GB becoming perfect hosts

July 17, 2014

125px-GreatBritainIceHockeyThere’s a lot said and written about the state of GB’s national ice hockey teams but not enough credit has been given to the strides made by Ice Hockey UK in the last two years.

Since April of 2012, Great Britain have hosted four World Championship groups, encompassing Women’s Seniors, Women’s U18, Men’s U20 and U18.

The last three of those have been held at the Dumfries Ice Bowl in Scotland which is fast becoming GB’s new home and has been getting rave reviews from visitors and hockey dignitaries alike.

The Men’s U20 tournament held in December of 2013, marked the 100th anniversary of Ice Hockey UK and as part of the celebration the Stanley Cup was brought over by the keeper of the cup Phillip Pritchard. NHL legend and Hockey Hall of Fame official Jim Gregory was also in attendance and there was a whole host of memorabilia from the history of the game in the UK including GB captain Carl Erhardt’s gold medal and game jersey from the 1936 Olympic Games.

In no small part this was down to the hard work and diligence of General Secretary Andy French, who has helped GB make giant strides in terms of hosting international events.

That ball has been well and truly kept running as 2015 will see Dumfries once more hosting a World Championship group, as the Women’s Senior team make their second appearance in Scotland.

I was lucky enough to be reporting from the Men’s U20 tournament in December and it was a thoroughly well run event, with a few minor hitches dealt with promptly and efficiently.

Everyone I encountered through the tournament was profession, friendly, helpful and a credit to what Ice Hockey UK is trying to achieve.

I tip my hat to them and thank them for bringing international hockey to these shores. Surely it can only be a matter of time before a Men’s Senior World Championship is hosted in the UK.


AHL’s overtime reform

July 11, 2014

If you’ve read my previous articles or follow me on social media, then you’ll know I abhor the shootout as a way of deciding a hockey game. I’d much rather settle for a tie or revamp the overtime period to provide what I would view a hockey winner rather than a skills contest.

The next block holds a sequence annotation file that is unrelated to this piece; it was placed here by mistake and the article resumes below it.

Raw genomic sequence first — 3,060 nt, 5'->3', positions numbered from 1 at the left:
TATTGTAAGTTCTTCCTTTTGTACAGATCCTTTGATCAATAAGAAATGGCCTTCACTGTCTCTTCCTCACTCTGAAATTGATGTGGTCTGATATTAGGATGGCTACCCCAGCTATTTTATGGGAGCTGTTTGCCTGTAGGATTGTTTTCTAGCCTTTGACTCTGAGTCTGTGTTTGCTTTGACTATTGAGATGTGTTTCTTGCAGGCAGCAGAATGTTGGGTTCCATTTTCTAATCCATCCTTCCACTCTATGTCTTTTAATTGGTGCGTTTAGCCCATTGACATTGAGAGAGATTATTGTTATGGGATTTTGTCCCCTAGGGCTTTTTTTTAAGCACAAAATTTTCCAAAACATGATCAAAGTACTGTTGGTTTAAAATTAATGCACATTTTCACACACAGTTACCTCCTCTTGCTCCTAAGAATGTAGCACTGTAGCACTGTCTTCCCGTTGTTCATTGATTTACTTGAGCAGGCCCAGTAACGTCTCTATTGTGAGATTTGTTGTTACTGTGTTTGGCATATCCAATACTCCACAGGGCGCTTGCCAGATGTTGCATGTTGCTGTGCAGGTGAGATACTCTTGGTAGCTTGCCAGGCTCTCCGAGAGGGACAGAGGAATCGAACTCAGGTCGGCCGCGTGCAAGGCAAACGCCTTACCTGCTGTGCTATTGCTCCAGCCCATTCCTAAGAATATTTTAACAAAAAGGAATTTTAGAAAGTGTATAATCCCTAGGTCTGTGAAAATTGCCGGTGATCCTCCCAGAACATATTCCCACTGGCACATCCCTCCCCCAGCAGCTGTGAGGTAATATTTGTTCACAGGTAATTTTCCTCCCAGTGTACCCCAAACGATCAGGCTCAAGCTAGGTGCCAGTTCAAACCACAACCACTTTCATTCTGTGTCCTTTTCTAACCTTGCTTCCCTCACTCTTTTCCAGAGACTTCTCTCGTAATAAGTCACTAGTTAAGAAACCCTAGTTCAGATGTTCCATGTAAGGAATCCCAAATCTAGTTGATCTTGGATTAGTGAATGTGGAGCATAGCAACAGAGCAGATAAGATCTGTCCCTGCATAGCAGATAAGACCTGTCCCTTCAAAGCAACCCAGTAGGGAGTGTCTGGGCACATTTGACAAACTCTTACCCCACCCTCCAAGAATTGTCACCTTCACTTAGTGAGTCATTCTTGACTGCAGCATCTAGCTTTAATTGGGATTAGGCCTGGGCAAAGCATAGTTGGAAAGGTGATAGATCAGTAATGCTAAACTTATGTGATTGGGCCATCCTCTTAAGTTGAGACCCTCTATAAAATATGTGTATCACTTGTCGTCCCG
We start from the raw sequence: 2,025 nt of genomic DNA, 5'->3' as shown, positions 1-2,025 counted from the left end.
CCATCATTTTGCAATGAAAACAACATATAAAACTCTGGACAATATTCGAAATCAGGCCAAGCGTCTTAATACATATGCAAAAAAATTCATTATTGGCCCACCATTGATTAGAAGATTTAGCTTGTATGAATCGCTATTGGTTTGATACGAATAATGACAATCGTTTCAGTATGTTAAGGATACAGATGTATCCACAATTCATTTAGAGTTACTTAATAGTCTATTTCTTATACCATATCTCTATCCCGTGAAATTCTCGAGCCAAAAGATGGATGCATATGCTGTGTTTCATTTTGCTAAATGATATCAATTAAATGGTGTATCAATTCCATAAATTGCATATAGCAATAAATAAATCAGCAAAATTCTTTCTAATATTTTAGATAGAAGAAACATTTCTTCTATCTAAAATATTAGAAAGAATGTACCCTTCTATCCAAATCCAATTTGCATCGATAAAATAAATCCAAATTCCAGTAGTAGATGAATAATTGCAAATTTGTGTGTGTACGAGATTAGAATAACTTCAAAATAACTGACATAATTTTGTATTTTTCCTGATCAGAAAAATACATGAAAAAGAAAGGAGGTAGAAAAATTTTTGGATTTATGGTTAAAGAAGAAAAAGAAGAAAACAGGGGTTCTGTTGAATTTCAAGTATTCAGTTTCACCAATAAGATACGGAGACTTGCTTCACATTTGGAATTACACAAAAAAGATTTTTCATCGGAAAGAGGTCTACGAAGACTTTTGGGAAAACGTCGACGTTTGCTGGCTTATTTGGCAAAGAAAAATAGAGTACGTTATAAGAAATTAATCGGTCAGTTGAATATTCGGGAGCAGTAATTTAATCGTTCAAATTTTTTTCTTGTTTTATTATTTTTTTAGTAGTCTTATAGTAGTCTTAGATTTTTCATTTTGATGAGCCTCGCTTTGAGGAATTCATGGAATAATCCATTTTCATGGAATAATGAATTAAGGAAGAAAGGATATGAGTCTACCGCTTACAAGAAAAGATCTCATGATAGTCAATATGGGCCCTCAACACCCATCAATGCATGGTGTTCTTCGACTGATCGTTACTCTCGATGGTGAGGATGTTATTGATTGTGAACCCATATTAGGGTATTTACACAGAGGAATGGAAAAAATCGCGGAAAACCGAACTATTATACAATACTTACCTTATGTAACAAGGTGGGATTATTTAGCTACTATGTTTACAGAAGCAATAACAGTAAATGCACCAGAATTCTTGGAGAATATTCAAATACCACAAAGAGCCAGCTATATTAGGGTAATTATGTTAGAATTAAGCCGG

During the recent four day meeting the AHL discussed amongst other things the rule changes for the following season and came up with a surprising change to deciding games tied after the regulation 60 minutes.

Rule 85 (“Overtime”)

During the regular season, the sudden-death overtime period will be seven minutes (7:00) in length, preceded by a “dry scrape” of the entire ice surface.

Teams will change ends at the start of overtime.

Full playing strength will be 4-on-4 until the first whistle following three minutes of play (4:00 remaining), at which time full strength will be reduced to 3-on-3 for the duration of the overtime period.

If the game is still tied following overtime, a winner will be determined by a three-player shootout.

I confess I did not see such a radical change coming but I applaud the AHL’s board of governors for this enterprising idea. With almost a quarter of regulation season games going to extra hockey and an overall 15.6% being decided in the shootout last season, perhaps this is what provided the catalyst.

The shootout is also being scaled down for the five shooters to three, which will now mirror the NHL.

From the various media outlets reporting this story, the general consensus is that this new overtime rule is the work of the AHL of it’s own back, rather than a test for the NHL, but if it’s deemed a success by the league, teams and fans then perhaps the NHL may follow suit.

Two other rules were also approved and are as follows:

Rule 20.4 (“Major Penalties”)